• Discuss the American Heart Association key principles and algorithm for management of cardiac arrest in pregnancy.
  • Explain the features of high-quality cardiopulmonary resuscitation (CPR) and the modifications for CPR in pregnant patients.
  • Discuss the indications, contraindications, and recommended timing for initiating a resuscitative hysterotomy.
  • Discuss the recommendations regarding fetal heart rate monitoring in the setting of cardiac arrest.
  • Identify the commonly cited reasons treatment is delayed during a cardiac arrest.
  • List the recommended equipment for high-risk cardiac arrest areas of the hospital such as cardiac monitor and defibrillator, medications for resuscitation, scalpel, etc.
  • Describe the general principles of management of pregnant and nonpregnant patients after return of spontaneous circulation.


OB/GYN hospitalists should be able to:

  • Elicit a thorough and relevant medical history and stratify patients according to cardiopulmonary risk.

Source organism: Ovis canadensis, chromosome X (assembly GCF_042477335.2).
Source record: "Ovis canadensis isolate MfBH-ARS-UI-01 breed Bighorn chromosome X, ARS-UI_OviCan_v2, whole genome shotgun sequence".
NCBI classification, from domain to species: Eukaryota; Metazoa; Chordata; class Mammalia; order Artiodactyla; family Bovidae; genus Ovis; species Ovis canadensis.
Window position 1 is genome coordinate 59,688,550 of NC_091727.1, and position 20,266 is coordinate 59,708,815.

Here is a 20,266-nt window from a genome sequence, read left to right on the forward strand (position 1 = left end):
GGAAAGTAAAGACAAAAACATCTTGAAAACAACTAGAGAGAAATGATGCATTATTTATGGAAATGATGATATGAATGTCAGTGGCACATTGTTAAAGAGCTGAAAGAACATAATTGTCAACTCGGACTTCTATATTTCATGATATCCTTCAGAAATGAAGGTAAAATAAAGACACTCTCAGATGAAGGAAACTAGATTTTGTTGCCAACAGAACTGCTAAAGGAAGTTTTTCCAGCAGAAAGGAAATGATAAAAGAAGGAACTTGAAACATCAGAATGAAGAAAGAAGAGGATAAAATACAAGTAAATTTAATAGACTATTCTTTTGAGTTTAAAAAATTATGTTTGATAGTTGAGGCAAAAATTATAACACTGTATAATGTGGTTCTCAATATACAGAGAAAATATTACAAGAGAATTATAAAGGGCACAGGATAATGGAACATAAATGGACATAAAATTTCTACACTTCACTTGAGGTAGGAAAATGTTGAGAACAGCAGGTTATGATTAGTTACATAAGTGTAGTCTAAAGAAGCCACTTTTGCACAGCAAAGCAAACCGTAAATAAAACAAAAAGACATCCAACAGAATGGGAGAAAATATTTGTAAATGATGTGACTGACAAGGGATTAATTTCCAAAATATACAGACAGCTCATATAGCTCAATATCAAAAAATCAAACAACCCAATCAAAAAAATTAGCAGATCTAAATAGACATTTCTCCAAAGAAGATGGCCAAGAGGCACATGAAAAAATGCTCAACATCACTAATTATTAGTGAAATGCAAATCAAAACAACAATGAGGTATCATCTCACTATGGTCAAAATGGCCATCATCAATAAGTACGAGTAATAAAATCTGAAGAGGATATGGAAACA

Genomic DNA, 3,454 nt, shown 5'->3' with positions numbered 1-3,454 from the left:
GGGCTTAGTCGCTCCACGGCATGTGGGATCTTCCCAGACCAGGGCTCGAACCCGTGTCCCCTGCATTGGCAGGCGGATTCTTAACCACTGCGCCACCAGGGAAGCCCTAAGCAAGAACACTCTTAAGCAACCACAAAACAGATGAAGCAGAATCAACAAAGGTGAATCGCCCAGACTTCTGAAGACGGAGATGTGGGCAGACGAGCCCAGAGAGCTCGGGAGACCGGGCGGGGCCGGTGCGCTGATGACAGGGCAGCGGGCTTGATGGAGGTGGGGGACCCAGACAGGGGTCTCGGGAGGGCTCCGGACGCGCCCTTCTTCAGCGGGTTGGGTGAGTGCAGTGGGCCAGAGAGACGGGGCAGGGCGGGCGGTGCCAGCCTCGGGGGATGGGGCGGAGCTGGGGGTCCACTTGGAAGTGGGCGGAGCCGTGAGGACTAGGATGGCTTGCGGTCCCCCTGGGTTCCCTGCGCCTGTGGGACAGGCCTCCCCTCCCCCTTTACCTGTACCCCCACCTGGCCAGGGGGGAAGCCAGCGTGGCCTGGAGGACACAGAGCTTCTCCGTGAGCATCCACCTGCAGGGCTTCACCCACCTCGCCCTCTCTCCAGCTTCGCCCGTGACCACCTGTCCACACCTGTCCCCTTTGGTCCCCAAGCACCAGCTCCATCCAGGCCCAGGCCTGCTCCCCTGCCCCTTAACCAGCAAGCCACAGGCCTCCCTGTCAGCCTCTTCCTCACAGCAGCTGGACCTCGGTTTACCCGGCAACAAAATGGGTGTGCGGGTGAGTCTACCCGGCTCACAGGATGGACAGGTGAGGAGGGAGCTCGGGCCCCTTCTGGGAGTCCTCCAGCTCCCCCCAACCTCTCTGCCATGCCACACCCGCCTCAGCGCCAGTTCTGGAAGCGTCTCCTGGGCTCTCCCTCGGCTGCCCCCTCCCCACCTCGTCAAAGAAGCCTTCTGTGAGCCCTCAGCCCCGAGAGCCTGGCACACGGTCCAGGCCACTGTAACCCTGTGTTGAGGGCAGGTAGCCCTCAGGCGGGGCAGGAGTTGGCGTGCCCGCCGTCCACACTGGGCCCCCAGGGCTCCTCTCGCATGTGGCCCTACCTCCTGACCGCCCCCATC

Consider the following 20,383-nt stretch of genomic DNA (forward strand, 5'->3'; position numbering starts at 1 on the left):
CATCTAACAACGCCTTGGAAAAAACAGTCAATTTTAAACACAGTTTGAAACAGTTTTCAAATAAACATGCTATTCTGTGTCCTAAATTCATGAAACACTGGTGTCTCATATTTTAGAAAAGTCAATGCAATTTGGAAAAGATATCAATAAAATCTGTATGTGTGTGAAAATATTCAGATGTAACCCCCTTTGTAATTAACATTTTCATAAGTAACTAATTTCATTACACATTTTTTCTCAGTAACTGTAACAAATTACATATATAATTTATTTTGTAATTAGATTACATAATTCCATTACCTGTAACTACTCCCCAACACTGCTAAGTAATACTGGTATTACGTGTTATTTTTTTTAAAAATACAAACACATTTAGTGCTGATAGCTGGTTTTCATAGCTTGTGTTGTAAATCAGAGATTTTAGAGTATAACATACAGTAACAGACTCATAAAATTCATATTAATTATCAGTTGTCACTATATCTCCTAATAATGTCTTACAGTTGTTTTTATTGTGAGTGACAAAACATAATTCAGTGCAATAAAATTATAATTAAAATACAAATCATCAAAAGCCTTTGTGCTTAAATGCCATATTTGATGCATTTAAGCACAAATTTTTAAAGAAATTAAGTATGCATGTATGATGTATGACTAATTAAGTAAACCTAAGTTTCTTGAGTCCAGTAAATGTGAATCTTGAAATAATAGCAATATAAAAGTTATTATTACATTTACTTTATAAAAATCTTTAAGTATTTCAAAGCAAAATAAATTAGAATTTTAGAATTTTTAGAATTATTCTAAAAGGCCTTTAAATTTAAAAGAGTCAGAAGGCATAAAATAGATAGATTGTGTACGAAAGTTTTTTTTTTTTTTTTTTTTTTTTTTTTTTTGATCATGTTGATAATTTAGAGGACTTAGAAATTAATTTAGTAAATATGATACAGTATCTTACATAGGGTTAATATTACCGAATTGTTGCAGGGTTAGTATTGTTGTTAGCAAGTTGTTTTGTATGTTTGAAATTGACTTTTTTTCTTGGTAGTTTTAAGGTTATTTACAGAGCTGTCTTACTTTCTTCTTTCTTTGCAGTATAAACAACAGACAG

• Diagnose and actively manage prearrest conditions (eg, sepsis, hypertensive emergency, hemorrhage, respiratory distress).
  • Diagnose cardiopulmonary collapse.
  • Activate adult and neonatal emergency response teams.
  • Assess gestational age by fundal height.
  • Initiate advanced cardiac life support and provide high-quality CPR with appropriate modifications for the pregnant patient.
  • Perform manual uterine displacement with 1- and 2-handed techniques.
  • Lead a team in the management of cardiac arrest until the hospital’s code team arrives.
  • Perform a resuscitative hysterotomy, optimally within 5 minutes of maternal asystole.
  • Assess for and address factors causing or contributing to arrest such as bleeding, pulmonary embolus, or medication toxicity.
  • Stabilize the surgical site after restoration of spontaneous circulation.
  • Engage consultants and coordinate a multidisciplinary approach,including the patient, those who support the patient, anesthesiologists, critical care specialists, nursing staff, and other specialists when indicated.
  • Conduct end-of-life discussions and maintain an open dialogue with family members.
  • Debrief with team members and ensure documentation in the medical record is consistent and complete.